High Cost of Water<p><a href="https://www.dw.com/en/innovative-clean-water-technologies/a-45287950" target="_blank">Whatever option the town chooses</a>, residents will be facing higher water bills.</p><p>Local businessman Klaus Kraft is especially hard-hit by the water shortage. He has been running a laundromat for years. Each day, his business consumes about 12 cubic meters of water, less than half the 30 liters (8 gallons) it used to require. But, he said, he cannot hike up prices as this would hurt his business. Currently, sourcing and disposing of one cubic meter of drinking water costs about €10 ($12) — roughly three times what residents in other German cities pay.</p><p>A woman who has lived in the town for many years said she noticed the water shortages three years ago. "One day, the water pressure just dropped off," she said, adding that the town's calls for residents to use water sparingly are being ignored by many.</p><p>One of the more recent and visible culprits is private swimming pools appearing in many residents' backyards. According to Germany's Swimming Pool and Wellness Association, a growing number of Germans are deciding to install their own pools. One reason for this is that people who are <a href="https://www.dw.com/en/meet-the-germans-live-summer-and-vacations-in-germany/a-54081551" target="_blank">traveling less during this pandemic want to have a nice time relaxing at home</a>.</p>
Gloomy Predictions<p>Karsten Rinke, a biologist with the Helmholtz Centre for Environmental Research, says Germans will have to prepare for future water shortages. At least technological innovations and water conservation efforts have reduced the average daily water consumption in Germany from 147 to 123 liters (39 to 32 gallons) per person, says the researcher. But Germany's Federal Office of Civil Protection and Disaster Assistance (BBK) reports that climate predictions paint a gloomy picture of the future. It warns that people in some parts of Germany could soon face problems sourcing drinking water.</p><p>German Environmental Minister Svenja Schulze has scheduled a "water summit" for spring 2021 to discuss this worrying situation with federal, state and local representatives. She wants to devise a comprehensive strategy to tackle the country's water shortage.</p>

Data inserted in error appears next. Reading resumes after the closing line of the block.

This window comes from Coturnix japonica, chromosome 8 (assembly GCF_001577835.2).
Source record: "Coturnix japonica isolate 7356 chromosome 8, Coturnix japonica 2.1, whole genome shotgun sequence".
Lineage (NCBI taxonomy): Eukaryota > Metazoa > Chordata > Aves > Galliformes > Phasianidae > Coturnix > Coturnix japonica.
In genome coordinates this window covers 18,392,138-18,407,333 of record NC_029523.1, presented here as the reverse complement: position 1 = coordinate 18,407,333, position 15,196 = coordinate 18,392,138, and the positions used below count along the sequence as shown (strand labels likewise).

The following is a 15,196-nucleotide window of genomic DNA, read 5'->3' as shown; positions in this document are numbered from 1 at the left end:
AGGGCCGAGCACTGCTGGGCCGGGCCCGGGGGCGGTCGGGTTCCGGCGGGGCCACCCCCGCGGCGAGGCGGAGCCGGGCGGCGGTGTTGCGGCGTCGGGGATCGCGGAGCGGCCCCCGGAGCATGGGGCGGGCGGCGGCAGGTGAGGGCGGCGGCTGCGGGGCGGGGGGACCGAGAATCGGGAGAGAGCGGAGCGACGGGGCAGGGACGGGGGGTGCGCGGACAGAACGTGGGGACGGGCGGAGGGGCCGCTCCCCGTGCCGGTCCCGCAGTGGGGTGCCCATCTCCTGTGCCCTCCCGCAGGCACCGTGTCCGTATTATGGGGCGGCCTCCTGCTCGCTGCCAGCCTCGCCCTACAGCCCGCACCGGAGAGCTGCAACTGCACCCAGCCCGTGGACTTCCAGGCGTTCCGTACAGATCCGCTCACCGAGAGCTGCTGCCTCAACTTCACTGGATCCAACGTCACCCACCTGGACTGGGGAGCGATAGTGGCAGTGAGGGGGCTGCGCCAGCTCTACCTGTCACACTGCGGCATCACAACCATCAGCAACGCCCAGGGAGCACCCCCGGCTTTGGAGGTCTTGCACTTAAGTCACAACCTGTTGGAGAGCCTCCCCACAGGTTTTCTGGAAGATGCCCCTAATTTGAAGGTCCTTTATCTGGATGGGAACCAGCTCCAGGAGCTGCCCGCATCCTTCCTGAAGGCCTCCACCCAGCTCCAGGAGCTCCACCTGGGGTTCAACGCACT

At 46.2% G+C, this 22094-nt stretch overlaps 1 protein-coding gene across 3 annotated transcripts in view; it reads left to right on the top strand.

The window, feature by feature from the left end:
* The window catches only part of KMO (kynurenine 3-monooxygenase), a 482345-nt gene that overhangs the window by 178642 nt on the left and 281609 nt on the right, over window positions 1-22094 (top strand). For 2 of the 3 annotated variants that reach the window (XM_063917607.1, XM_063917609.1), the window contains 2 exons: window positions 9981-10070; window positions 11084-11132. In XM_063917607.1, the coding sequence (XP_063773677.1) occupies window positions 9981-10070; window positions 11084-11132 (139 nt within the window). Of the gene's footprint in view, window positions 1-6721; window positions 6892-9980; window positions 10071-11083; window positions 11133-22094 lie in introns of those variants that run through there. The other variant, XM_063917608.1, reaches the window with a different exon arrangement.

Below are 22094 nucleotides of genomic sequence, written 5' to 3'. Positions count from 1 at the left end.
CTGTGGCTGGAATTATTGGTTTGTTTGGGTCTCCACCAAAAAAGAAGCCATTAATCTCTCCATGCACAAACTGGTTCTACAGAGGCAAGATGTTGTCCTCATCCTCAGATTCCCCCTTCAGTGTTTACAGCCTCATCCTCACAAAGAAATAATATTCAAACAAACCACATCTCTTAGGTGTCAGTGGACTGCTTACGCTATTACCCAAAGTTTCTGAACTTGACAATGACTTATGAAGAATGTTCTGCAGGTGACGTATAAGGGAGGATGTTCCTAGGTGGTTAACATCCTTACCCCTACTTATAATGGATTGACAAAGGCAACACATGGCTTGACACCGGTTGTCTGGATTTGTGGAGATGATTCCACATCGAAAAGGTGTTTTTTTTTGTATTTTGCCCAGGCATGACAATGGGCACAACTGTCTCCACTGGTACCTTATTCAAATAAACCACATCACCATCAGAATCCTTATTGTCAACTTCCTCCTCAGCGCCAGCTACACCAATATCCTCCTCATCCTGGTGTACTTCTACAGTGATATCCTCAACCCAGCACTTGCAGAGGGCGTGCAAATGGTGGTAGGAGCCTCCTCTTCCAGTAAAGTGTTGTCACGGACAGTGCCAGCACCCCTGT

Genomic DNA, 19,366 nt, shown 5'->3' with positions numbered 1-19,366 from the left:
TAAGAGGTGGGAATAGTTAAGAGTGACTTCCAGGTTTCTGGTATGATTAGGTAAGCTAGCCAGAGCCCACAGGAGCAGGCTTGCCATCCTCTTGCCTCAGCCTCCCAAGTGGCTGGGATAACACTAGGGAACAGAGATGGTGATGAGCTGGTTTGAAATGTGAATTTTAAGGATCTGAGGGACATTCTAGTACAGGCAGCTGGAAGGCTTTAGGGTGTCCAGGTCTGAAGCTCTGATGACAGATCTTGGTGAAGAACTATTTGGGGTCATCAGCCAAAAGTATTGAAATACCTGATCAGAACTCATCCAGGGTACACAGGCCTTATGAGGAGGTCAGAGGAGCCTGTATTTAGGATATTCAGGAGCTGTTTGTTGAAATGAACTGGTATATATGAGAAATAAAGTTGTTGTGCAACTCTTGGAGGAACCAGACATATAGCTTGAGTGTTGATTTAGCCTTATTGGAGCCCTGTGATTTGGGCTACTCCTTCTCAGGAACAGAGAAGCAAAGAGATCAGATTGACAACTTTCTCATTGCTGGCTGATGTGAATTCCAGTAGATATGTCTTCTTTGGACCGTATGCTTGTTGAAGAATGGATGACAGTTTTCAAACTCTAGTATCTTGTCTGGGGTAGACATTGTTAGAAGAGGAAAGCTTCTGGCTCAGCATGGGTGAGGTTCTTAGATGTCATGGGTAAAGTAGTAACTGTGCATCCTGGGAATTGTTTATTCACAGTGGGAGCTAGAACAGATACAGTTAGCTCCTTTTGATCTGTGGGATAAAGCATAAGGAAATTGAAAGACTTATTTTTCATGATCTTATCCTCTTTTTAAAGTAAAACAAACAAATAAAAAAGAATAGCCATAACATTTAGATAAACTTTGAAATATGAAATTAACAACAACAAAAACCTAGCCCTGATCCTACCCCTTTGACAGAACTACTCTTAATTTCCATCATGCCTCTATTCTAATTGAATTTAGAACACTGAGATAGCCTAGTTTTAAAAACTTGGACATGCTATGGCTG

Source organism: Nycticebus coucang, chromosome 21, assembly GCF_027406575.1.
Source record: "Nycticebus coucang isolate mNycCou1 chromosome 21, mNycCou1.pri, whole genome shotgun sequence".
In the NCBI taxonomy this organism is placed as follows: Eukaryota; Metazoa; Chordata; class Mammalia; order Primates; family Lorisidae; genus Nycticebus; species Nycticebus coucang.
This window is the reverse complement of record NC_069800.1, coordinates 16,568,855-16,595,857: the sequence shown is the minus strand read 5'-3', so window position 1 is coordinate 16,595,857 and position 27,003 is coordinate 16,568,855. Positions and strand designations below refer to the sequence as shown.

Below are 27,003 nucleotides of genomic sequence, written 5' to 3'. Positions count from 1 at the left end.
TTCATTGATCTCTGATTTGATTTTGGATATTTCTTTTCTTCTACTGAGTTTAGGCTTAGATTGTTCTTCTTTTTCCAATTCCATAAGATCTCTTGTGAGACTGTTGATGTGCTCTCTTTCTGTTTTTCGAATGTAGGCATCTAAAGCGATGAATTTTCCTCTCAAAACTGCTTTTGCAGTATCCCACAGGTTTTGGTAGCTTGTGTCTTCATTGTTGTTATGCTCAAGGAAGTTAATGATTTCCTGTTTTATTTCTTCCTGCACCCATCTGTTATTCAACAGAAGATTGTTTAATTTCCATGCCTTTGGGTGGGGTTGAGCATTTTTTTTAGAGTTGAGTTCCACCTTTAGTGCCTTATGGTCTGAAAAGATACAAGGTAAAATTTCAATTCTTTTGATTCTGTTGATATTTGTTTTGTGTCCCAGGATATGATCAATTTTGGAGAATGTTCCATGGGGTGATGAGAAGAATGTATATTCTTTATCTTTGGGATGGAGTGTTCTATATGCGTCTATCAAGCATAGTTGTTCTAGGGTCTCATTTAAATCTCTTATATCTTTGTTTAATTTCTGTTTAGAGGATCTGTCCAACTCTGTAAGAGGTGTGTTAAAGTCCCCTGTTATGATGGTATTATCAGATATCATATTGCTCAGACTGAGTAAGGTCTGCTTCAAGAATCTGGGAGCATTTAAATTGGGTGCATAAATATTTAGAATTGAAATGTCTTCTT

By Jessica Corbett
Swedish climate leader Greta Thunberg donned a mask and joined a socially distanced Fridays for Future protest in Berlin just a day after she and three other youth activists met with German Chancellor Angela Merkel, whose government took over the European Council presidency in July, to discuss the planetary emergency.
<div id="dc9a2" class="rm-shortcode" data-rm-shortcode-id="8229fb577f8697ac42ee3e8843974dc9"><blockquote class="twitter-tweet twitter-custom-tweet" data-twitter-tweet-id="1296748619522093056" data-partner="rebelmouse"><div style="margin:1em 0">School strike week 105. We’re back, social distant. Berlin! #climatestrike #fridaysforfuture #schoolstrike4climate… https://t.co/jcY5vVtahZ</div> — Greta Thunberg (@Greta Thunberg)<a href="https://twitter.com/GretaThunberg/statuses/1296748619522093056">1598003937.0</a></blockquote></div>